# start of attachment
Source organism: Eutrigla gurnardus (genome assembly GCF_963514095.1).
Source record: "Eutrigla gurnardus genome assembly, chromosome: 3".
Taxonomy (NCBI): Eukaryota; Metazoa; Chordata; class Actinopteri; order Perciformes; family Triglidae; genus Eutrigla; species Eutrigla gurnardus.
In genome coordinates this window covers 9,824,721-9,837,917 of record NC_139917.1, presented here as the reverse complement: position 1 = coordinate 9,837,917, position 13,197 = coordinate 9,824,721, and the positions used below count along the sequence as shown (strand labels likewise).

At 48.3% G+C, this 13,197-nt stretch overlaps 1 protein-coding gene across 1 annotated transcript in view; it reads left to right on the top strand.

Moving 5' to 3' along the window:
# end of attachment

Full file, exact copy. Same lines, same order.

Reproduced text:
Source organism: Eutrigla gurnardus (genome assembly GCF_963514095.1).
Source record: "Eutrigla gurnardus genome assembly, chromosome: 3".
Taxonomy (NCBI): Eukaryota; Metazoa; Chordata; class Actinopteri; order Perciformes; family Triglidae; genus Eutrigla; species Eutrigla gurnardus.
In genome coordinates this window covers 9,824,721-9,837,917 of record NC_139917.1, presented here as the reverse complement: position 1 = coordinate 9,837,917, position 13,197 = coordinate 9,824,721, and the positions used below count along the sequence as shown (strand labels likewise).

At 48.3% G+C, this 13,197-nt stretch overlaps 1 protein-coding gene across 1 annotated transcript in view; it reads left to right on the top strand.

Moving 5' to 3' along the window: